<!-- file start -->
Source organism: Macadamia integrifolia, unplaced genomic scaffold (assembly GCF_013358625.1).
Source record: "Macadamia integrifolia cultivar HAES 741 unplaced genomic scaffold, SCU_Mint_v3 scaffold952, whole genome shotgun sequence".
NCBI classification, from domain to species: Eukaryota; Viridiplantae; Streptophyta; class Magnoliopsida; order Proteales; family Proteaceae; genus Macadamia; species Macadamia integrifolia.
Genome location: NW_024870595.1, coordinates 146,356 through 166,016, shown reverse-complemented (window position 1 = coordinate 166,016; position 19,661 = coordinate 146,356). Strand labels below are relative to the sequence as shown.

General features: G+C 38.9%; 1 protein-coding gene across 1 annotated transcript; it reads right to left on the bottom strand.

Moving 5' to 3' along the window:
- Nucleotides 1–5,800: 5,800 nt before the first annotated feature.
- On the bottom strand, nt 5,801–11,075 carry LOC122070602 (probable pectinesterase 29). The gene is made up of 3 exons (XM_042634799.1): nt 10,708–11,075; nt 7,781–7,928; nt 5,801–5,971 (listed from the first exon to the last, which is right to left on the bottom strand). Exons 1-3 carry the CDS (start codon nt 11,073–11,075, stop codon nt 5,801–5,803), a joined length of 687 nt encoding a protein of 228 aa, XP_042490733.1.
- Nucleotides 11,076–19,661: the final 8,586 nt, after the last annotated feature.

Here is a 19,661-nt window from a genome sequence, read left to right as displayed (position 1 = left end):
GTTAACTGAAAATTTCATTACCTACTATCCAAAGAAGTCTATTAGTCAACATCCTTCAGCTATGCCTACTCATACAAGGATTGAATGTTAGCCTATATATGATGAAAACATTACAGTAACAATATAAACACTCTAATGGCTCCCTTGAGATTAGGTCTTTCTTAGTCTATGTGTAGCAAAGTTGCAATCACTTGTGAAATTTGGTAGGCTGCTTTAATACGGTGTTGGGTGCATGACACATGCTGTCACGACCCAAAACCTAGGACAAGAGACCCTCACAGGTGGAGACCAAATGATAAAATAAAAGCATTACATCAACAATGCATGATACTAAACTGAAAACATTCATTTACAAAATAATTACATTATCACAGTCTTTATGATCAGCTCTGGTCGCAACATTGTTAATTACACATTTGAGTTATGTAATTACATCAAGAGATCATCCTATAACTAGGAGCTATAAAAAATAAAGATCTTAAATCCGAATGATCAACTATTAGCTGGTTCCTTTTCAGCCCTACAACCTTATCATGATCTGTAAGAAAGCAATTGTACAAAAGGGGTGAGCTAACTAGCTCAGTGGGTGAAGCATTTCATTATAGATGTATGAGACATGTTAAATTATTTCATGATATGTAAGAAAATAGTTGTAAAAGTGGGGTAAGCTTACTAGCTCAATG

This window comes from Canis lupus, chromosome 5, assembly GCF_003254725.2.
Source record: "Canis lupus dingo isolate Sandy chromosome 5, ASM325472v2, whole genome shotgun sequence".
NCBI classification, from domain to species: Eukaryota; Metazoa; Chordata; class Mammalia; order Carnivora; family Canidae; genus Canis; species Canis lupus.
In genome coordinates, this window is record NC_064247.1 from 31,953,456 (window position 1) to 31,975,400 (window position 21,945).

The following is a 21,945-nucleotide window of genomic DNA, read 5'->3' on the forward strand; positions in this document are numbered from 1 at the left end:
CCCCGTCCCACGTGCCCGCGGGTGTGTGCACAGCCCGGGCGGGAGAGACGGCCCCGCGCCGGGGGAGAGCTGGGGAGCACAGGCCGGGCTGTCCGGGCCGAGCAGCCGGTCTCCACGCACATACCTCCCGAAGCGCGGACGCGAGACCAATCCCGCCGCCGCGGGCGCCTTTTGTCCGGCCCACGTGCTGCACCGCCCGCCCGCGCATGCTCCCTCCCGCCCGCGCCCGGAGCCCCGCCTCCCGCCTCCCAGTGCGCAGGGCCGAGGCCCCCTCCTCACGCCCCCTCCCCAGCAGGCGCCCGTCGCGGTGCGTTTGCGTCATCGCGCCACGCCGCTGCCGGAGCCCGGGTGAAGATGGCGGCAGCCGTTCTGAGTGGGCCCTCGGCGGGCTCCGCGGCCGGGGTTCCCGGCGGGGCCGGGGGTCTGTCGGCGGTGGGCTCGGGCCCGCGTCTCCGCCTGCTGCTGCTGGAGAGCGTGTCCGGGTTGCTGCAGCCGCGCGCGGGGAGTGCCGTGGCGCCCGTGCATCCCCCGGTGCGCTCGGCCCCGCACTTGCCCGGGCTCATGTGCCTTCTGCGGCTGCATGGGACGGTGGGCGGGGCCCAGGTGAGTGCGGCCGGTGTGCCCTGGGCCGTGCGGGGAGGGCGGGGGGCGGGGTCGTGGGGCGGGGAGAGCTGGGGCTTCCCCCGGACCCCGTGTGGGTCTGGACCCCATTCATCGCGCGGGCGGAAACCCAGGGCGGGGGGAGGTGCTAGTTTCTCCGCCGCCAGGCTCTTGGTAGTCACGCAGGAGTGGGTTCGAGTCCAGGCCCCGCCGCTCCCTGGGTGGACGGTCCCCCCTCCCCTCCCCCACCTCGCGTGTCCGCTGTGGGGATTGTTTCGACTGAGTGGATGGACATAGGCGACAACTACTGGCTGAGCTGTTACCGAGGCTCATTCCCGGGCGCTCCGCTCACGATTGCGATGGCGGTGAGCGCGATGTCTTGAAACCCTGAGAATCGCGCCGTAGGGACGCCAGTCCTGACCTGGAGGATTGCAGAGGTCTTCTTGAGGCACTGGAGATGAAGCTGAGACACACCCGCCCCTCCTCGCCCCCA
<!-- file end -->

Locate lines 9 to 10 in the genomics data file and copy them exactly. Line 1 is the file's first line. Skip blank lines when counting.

- Nucleotides 11,076–19,661: the final 8,586 nt, after the last annotated feature.

Here is a 19,661-nt window from a genome sequence, read left to right as displayed (position 1 = left end):